London, United Kingdom.
Tell us a little about yourself? How did your work in the art world begin?
I grew up in a small rural town on the South East coast of England, my family moved there from Liverpool before I was born, as my Dad was working on oil rigs in the North Sea. Early in school, I used drawing as a way to socialise, communicating visually became an alternative to writing which was never a strong point.
This is why language and our relationship with it are now so interesting to me. How it has the ability to change our perception of time just from the direction a sentence is written; left to right, right to left, top to bottom.
We would like to know more about your work. How do you plan them, do you use sketches of geometric shapes?
I’m interested in individualism and the commodity of it. I use ‘the familiar’ as a tool – colours, textures and shapes work because of the information we receive from our everyday interactions with them. Our relationship with uniqueness and being an individual is fuelling our collective psyche towards something, but fundamentally we are only being informed by the things society presents to us.
I want the viewer to be open to the works on a subconscious level, it’s a catalyst for the viewer to present an individual reaction. The shapes are really secondary to the placement of elements within the rectangle. At first glance, people just see two shapes, but it’s interesting when you realise the shapes are almost just devices to explore a limited space.
Tell us about your studio? What does your usual working day look like?
I’ve just moved into a new studio, it’s dramatically changed the way I’m working…my old studio had no windows. I find the best way I work is to get up everyday like it’s a normal job, so I’m either on a computer or in the studio. I have a lot of time by myself so I listen to things; radio, podcasts… it’s a good chance to learn.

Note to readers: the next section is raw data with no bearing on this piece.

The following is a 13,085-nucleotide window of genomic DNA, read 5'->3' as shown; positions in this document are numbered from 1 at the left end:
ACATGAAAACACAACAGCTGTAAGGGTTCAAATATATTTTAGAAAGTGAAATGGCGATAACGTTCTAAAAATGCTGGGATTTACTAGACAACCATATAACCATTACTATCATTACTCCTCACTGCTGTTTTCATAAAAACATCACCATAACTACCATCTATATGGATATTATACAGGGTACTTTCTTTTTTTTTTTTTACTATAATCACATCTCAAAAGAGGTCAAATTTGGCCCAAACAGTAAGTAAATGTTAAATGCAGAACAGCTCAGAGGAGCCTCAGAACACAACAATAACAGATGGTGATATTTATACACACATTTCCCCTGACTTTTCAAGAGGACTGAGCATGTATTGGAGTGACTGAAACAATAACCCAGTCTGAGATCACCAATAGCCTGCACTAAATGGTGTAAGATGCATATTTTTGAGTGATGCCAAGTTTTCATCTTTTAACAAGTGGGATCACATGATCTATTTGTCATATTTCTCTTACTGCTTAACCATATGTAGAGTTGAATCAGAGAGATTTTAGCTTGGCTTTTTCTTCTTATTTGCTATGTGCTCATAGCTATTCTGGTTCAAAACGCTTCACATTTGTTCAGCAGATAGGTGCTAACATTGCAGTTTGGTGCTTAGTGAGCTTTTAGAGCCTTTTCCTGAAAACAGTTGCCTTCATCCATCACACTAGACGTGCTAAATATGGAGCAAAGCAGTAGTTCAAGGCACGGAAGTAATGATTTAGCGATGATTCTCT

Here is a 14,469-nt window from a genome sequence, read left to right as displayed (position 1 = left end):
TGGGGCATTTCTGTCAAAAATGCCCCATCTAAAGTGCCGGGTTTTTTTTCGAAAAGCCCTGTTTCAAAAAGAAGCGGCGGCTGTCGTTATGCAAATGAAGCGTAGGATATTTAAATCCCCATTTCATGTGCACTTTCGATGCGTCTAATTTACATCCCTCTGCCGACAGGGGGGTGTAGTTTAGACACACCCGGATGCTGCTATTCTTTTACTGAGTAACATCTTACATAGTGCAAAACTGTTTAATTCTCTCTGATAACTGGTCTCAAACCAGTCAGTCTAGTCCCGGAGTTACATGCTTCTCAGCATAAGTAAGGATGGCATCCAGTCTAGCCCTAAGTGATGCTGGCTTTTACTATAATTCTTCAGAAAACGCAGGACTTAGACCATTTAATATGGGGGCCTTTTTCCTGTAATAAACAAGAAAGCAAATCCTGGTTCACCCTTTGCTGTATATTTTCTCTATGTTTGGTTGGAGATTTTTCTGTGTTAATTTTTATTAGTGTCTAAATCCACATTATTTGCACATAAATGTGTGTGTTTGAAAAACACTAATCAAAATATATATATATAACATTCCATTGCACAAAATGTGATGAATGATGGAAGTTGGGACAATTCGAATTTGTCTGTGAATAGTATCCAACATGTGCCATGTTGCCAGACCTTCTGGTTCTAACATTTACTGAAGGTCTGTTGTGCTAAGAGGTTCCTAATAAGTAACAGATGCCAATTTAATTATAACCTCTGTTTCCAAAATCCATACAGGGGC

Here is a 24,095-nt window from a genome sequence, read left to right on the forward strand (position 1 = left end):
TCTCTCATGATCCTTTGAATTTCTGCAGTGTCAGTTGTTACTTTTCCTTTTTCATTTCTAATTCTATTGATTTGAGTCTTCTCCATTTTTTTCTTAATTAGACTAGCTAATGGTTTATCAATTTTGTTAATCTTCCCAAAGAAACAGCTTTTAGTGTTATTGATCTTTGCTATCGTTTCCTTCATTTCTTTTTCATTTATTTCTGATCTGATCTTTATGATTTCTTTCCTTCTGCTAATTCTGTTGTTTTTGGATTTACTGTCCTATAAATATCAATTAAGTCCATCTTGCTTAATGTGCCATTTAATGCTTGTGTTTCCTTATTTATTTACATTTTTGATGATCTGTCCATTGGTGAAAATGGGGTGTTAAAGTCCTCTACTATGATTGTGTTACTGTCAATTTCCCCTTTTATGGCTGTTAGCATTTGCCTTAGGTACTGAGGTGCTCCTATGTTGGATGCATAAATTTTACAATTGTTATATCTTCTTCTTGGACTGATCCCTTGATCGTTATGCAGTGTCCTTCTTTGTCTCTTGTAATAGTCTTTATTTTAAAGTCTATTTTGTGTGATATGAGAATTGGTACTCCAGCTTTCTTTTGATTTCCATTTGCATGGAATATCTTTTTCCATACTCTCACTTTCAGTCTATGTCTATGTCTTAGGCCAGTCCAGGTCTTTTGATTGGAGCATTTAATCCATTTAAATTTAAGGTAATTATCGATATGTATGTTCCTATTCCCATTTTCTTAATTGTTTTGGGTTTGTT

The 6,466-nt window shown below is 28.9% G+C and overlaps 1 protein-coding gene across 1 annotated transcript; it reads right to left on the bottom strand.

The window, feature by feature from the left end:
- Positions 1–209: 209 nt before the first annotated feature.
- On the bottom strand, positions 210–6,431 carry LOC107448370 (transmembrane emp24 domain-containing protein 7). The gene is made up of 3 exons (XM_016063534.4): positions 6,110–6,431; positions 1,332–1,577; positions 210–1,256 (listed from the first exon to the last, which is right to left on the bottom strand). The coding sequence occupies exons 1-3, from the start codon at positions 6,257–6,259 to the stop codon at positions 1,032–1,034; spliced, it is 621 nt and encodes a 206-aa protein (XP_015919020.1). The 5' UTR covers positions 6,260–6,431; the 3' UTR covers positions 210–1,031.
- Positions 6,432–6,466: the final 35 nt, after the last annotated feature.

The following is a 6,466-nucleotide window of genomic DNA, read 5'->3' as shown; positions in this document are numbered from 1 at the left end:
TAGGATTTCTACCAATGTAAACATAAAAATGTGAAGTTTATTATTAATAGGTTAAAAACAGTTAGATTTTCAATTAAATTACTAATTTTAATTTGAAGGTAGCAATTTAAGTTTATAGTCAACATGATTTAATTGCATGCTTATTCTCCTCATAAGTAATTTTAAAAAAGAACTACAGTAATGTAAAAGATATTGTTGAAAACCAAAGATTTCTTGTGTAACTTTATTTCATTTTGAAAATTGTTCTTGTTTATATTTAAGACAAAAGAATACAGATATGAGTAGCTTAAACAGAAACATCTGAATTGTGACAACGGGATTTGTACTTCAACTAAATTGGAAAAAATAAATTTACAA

What inspires you most of all to create new paintings?
I’m inspired by people that can see ‘the current’ through a different lens. I’ve been inspired by artists but I’m not more inspired by art than other mediums like film and fashion, it’s mostly just everyday life and the stuff that comes with it. The thing I’m most interested in at the moment is how the internet has caused a revolution with information and how revolutions lead to a romanticism of some kind.
What are your plans for this year? How many exhibitions have you planned already?
I’m most excited about plans for my next show that will feature larger more sculptural pieces, they are made with a repurposed material that I feel functions in a different way to the panel works, the material carries its own emotive characteristic that I can’t wait to explore.
The new studio space was previously a gallery in Peckham. I’m now working in partnership with a local group to create an artist-run gallery.
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